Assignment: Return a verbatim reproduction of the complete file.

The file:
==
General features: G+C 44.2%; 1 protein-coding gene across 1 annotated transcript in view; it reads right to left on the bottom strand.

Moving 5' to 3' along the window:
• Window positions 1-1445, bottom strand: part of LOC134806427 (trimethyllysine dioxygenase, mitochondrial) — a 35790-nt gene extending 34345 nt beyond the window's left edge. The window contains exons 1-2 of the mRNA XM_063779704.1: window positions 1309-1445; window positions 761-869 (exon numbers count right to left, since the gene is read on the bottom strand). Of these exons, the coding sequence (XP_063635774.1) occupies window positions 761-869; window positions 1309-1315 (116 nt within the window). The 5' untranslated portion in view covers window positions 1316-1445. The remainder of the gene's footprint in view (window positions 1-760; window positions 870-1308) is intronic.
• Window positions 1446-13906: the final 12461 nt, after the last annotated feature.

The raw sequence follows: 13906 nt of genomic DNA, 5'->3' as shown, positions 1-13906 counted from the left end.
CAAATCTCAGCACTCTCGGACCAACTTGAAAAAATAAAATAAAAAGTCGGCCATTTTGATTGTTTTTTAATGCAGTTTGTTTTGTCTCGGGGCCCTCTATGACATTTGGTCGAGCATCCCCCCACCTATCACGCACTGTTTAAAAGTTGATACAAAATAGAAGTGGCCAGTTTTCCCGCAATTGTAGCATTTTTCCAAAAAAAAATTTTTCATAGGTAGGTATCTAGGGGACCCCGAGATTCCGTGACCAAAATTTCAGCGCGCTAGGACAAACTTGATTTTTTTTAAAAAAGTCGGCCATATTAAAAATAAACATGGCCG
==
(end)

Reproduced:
General features: G+C 44.2%; 1 protein-coding gene across 1 annotated transcript in view; it reads right to left on the bottom strand.

Moving 5' to 3' along the window:
• Window positions 1-1445, bottom strand: part of LOC134806427 (trimethyllysine dioxygenase, mitochondrial) — a 35790-nt gene extending 34345 nt beyond the window's left edge. The window contains exons 1-2 of the mRNA XM_063779704.1: window positions 1309-1445; window positions 761-869 (exon numbers count right to left, since the gene is read on the bottom strand). Of these exons, the coding sequence (XP_063635774.1) occupies window positions 761-869; window positions 1309-1315 (116 nt within the window). The 5' untranslated portion in view covers window positions 1316-1445. The remainder of the gene's footprint in view (window positions 1-760; window positions 870-1308) is intronic.
• Window positions 1446-13906: the final 12461 nt, after the last annotated feature.

The raw sequence follows: 13906 nt of genomic DNA, 5'->3' as shown, positions 1-13906 counted from the left end.
CAAATCTCAGCACTCTCGGACCAACTTGAAAAAATAAAATAAAAAGTCGGCCATTTTGATTGTTTTTTAATGCAGTTTGTTTTGTCTCGGGGCCCTCTATGACATTTGGTCGAGCATCCCCCCACCTATCACGCACTGTTTAAAAGTTGATACAAAATAGAAGTGGCCAGTTTTCCCGCAATTGTAGCATTTTTCCAAAAAAAAATTTTTCATAGGTAGGTATCTAGGGGACCCCGAGATTCCGTGACCAAAATTTCAGCGCGCTAGGACAAACTTGATTTTTTTTAAAAAAGTCGGCCATATTAAAAATAAACATGGCCG